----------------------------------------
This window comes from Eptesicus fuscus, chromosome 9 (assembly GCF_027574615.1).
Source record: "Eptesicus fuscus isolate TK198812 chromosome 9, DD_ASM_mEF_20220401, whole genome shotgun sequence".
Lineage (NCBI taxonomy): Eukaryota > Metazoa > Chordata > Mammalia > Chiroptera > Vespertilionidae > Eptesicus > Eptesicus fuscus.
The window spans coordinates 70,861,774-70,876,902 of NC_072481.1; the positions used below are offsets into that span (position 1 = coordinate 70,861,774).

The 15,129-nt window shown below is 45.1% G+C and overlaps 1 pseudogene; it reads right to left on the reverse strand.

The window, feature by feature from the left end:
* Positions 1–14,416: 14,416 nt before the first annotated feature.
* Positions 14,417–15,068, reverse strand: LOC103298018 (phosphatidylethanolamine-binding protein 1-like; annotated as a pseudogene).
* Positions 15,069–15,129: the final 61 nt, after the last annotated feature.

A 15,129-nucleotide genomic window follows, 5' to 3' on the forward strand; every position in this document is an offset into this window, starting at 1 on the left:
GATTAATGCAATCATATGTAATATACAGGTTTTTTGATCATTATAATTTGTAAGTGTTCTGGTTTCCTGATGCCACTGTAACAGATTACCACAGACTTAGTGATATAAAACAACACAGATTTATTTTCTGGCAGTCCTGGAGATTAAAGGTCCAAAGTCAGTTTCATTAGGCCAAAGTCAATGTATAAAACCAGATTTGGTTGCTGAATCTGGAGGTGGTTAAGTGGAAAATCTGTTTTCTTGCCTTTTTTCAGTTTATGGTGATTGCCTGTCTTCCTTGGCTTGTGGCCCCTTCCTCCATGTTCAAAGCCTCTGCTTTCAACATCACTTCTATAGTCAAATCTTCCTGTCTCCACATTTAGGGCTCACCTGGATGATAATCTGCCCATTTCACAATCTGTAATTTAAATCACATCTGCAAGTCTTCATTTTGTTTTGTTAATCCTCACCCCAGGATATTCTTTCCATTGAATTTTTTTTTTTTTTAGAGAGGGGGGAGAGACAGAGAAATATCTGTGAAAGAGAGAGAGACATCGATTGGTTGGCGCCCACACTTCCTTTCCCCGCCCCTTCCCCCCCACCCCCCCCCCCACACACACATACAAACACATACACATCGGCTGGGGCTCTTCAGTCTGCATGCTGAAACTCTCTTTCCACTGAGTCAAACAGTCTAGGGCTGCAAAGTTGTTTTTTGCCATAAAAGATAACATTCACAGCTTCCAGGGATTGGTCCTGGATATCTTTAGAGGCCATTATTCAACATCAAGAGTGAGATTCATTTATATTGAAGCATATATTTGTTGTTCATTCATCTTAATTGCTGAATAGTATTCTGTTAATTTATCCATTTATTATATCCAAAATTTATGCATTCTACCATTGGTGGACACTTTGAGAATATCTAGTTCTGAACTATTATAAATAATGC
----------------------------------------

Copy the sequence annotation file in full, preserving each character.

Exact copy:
This window comes from Eptesicus fuscus, chromosome 9 (assembly GCF_027574615.1).
Source record: "Eptesicus fuscus isolate TK198812 chromosome 9, DD_ASM_mEF_20220401, whole genome shotgun sequence".
Lineage (NCBI taxonomy): Eukaryota > Metazoa > Chordata > Mammalia > Chiroptera > Vespertilionidae > Eptesicus > Eptesicus fuscus.
The window spans coordinates 70,861,774-70,876,902 of NC_072481.1; the positions used below are offsets into that span (position 1 = coordinate 70,861,774).

The 15,129-nt window shown below is 45.1% G+C and overlaps 1 pseudogene; it reads right to left on the reverse strand.

The window, feature by feature from the left end:
* Positions 1–14,416: 14,416 nt before the first annotated feature.
* Positions 14,417–15,068, reverse strand: LOC103298018 (phosphatidylethanolamine-binding protein 1-like; annotated as a pseudogene).
* Positions 15,069–15,129: the final 61 nt, after the last annotated feature.

A 15,129-nucleotide genomic window follows, 5' to 3' on the forward strand; every position in this document is an offset into this window, starting at 1 on the left:
GATTAATGCAATCATATGTAATATACAGGTTTTTTGATCATTATAATTTGTAAGTGTTCTGGTTTCCTGATGCCACTGTAACAGATTACCACAGACTTAGTGATATAAAACAACACAGATTTATTTTCTGGCAGTCCTGGAGATTAAAGGTCCAAAGTCAGTTTCATTAGGCCAAAGTCAATGTATAAAACCAGATTTGGTTGCTGAATCTGGAGGTGGTTAAGTGGAAAATCTGTTTTCTTGCCTTTTTTCAGTTTATGGTGATTGCCTGTCTTCCTTGGCTTGTGGCCCCTTCCTCCATGTTCAAAGCCTCTGCTTTCAACATCACTTCTATAGTCAAATCTTCCTGTCTCCACATTTAGGGCTCACCTGGATGATAATCTGCCCATTTCACAATCTGTAATTTAAATCACATCTGCAAGTCTTCATTTTGTTTTGTTAATCCTCACCCCAGGATATTCTTTCCATTGAATTTTTTTTTTTTTTAGAGAGGGGGGAGAGACAGAGAAATATCTGTGAAAGAGAGAGAGACATCGATTGGTTGGCGCCCACACTTCCTTTCCCCGCCCCTTCCCCCCCACCCCCCCCCCCACACACACATACAAACACATACACATCGGCTGGGGCTCTTCAGTCTGCATGCTGAAACTCTCTTTCCACTGAGTCAAACAGTCTAGGGCTGCAAAGTTGTTTTTTGCCATAAAAGATAACATTCACAGCTTCCAGGGATTGGTCCTGGATATCTTTAGAGGCCATTATTCAACATCAAGAGTGAGATTCATTTATATTGAAGCATATATTTGTTGTTCATTCATCTTAATTGCTGAATAGTATTCTGTTAATTTATCCATTTATTATATCCAAAATTTATGCATTCTACCATTGGTGGACACTTTGAGAATATCTAGTTCTGAACTATTATAAATAATGC